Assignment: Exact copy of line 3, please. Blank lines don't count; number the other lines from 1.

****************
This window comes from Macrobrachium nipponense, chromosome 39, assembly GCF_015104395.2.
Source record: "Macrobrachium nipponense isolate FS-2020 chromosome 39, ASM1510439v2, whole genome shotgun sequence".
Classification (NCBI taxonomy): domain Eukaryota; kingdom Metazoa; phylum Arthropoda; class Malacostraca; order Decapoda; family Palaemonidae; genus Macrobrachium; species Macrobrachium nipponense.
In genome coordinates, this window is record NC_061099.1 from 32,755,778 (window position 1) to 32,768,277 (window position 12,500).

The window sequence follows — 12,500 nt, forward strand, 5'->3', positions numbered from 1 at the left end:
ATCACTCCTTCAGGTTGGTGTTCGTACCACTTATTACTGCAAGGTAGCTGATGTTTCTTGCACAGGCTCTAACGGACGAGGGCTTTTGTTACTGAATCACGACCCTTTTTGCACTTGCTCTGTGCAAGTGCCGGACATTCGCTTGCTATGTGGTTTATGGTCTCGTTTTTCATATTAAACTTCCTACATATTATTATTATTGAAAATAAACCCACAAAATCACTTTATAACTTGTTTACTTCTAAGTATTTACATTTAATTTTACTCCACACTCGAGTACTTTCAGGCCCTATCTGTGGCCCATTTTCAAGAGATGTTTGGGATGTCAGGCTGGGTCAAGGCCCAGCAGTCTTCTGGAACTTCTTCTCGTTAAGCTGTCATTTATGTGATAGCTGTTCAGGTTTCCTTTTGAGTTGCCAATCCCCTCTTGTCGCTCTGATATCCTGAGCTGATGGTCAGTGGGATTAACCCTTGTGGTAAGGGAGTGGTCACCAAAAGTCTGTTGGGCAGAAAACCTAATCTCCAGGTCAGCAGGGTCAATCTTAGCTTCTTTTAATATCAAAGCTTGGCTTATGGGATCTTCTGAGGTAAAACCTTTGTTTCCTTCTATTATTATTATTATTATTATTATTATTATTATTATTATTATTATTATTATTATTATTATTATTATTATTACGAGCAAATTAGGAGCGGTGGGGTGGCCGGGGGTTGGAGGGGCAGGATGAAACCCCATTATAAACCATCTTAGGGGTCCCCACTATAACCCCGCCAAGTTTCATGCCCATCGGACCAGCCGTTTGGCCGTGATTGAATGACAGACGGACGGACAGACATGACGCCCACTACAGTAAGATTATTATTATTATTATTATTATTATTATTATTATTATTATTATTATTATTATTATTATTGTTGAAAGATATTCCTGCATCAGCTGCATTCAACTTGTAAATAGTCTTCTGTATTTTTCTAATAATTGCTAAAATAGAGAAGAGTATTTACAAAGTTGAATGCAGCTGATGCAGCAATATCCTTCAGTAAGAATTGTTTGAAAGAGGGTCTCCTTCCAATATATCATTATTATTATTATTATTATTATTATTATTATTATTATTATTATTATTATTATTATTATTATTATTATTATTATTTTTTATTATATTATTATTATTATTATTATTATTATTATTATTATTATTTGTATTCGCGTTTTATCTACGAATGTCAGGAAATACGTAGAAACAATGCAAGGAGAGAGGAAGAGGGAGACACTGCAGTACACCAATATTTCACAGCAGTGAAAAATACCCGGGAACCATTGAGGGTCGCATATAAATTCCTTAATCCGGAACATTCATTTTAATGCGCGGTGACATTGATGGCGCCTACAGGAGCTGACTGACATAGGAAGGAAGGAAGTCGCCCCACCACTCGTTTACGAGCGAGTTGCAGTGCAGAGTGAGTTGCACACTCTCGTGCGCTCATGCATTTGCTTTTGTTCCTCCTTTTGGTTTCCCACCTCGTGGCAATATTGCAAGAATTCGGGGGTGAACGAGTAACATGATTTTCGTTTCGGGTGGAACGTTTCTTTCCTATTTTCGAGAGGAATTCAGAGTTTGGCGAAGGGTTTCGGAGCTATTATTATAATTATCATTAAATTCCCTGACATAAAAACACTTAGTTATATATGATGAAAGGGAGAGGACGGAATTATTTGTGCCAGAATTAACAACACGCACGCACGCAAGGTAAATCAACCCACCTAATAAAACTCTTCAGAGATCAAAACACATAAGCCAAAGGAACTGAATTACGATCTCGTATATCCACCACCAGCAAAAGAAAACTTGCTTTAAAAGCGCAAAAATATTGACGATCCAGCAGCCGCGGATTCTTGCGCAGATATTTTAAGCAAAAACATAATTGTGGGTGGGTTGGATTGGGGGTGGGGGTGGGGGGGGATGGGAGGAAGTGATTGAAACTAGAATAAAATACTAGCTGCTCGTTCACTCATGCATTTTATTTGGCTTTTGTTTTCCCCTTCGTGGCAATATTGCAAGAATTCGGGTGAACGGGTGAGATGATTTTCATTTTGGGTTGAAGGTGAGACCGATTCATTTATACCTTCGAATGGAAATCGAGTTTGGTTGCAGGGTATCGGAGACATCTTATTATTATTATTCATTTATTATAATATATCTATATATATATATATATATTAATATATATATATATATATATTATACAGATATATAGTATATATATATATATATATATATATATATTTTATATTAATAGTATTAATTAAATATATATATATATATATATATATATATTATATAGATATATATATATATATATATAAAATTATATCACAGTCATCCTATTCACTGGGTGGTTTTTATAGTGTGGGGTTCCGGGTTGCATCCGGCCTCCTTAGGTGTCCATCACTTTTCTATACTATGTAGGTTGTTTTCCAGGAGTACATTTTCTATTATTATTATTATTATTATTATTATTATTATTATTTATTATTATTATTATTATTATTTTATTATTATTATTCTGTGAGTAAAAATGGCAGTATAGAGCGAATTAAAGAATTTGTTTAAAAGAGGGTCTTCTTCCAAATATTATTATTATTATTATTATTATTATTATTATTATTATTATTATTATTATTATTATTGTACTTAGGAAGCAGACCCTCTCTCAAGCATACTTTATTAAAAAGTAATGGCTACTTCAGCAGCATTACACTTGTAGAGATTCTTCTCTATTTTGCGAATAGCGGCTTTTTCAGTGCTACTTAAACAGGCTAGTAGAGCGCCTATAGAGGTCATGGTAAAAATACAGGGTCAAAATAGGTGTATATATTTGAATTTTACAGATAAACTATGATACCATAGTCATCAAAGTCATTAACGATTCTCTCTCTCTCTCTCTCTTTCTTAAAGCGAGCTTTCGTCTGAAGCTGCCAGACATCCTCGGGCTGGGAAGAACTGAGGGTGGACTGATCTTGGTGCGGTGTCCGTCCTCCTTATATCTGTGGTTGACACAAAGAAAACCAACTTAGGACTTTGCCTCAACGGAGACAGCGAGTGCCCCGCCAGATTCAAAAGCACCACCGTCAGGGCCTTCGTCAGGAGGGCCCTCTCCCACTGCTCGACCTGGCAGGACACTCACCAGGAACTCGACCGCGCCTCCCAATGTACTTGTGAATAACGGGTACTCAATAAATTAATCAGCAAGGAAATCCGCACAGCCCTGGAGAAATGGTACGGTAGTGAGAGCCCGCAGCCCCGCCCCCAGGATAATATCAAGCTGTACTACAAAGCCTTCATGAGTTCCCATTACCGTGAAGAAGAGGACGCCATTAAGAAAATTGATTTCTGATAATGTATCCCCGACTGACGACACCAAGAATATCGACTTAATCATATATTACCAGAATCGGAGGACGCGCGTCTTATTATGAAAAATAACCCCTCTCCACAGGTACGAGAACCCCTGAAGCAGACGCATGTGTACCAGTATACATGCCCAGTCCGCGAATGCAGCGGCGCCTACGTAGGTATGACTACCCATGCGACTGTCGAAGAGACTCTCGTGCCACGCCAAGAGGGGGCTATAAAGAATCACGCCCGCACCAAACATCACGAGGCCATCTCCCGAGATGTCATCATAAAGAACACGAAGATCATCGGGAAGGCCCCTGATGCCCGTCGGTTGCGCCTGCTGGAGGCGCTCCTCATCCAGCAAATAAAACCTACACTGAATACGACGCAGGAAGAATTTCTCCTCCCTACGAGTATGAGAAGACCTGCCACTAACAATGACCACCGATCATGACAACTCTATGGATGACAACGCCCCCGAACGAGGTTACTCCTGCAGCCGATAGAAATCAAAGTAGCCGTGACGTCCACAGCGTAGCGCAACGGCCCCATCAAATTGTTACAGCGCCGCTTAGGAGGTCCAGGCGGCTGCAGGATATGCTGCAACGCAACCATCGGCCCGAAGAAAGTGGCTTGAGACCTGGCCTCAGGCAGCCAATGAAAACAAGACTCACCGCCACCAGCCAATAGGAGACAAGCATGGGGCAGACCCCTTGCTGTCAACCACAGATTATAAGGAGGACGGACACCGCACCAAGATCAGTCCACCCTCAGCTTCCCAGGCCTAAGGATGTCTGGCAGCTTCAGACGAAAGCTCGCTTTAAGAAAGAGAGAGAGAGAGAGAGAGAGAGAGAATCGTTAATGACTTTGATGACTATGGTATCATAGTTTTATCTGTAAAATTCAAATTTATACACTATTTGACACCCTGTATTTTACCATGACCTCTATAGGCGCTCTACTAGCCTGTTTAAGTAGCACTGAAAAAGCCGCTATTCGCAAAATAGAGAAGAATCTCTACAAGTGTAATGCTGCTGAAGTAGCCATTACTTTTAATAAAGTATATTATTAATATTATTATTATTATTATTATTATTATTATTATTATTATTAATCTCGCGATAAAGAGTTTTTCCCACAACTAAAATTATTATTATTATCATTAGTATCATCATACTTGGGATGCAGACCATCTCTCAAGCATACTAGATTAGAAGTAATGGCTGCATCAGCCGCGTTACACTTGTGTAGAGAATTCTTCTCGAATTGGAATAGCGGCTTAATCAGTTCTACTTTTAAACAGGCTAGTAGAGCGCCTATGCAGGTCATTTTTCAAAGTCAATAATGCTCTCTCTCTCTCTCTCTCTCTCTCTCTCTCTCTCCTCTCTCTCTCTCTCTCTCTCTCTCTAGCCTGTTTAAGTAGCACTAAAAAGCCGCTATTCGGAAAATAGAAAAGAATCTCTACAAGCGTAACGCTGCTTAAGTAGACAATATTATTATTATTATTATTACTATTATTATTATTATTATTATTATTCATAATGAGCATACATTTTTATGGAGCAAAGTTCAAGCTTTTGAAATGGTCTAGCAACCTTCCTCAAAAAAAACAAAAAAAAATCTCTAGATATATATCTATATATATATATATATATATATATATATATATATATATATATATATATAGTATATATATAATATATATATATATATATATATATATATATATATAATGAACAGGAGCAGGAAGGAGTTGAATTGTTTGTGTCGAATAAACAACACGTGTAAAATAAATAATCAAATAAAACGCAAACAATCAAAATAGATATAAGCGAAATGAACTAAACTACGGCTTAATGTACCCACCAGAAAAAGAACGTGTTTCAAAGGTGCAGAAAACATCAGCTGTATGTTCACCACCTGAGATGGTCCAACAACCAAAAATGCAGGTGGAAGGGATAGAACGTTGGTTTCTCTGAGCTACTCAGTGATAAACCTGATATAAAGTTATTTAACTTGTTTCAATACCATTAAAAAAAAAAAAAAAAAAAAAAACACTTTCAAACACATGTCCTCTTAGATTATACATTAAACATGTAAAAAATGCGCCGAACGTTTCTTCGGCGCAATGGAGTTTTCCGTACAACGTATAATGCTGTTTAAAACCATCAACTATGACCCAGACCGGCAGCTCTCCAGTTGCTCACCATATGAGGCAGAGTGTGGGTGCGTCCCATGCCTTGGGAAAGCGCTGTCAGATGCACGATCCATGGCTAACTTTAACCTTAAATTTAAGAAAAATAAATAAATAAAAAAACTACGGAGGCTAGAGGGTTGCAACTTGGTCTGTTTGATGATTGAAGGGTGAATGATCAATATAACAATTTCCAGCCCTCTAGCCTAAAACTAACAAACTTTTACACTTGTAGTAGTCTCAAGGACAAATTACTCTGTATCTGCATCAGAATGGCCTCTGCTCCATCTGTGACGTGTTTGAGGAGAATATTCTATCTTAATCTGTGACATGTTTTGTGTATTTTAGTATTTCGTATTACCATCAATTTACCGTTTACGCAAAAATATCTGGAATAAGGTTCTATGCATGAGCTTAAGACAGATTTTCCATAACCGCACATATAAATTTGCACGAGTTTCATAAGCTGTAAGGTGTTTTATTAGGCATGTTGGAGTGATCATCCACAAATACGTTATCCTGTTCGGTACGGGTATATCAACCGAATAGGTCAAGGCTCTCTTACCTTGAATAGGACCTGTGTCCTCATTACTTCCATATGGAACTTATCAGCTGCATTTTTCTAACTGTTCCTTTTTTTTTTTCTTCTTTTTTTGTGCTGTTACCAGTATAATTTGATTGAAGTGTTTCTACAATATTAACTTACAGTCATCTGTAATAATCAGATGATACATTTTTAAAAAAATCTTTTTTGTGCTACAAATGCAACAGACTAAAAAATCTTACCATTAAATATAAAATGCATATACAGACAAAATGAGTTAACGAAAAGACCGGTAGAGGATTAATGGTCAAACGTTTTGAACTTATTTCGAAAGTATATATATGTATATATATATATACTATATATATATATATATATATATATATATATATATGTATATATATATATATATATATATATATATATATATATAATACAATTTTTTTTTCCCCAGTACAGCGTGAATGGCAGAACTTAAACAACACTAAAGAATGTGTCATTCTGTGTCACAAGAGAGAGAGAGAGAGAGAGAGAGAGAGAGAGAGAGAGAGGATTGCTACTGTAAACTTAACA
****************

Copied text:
Classification (NCBI taxonomy): domain Eukaryota; kingdom Metazoa; phylum Arthropoda; class Malacostraca; order Decapoda; family Palaemonidae; genus Macrobrachium; species Macrobrachium nipponense.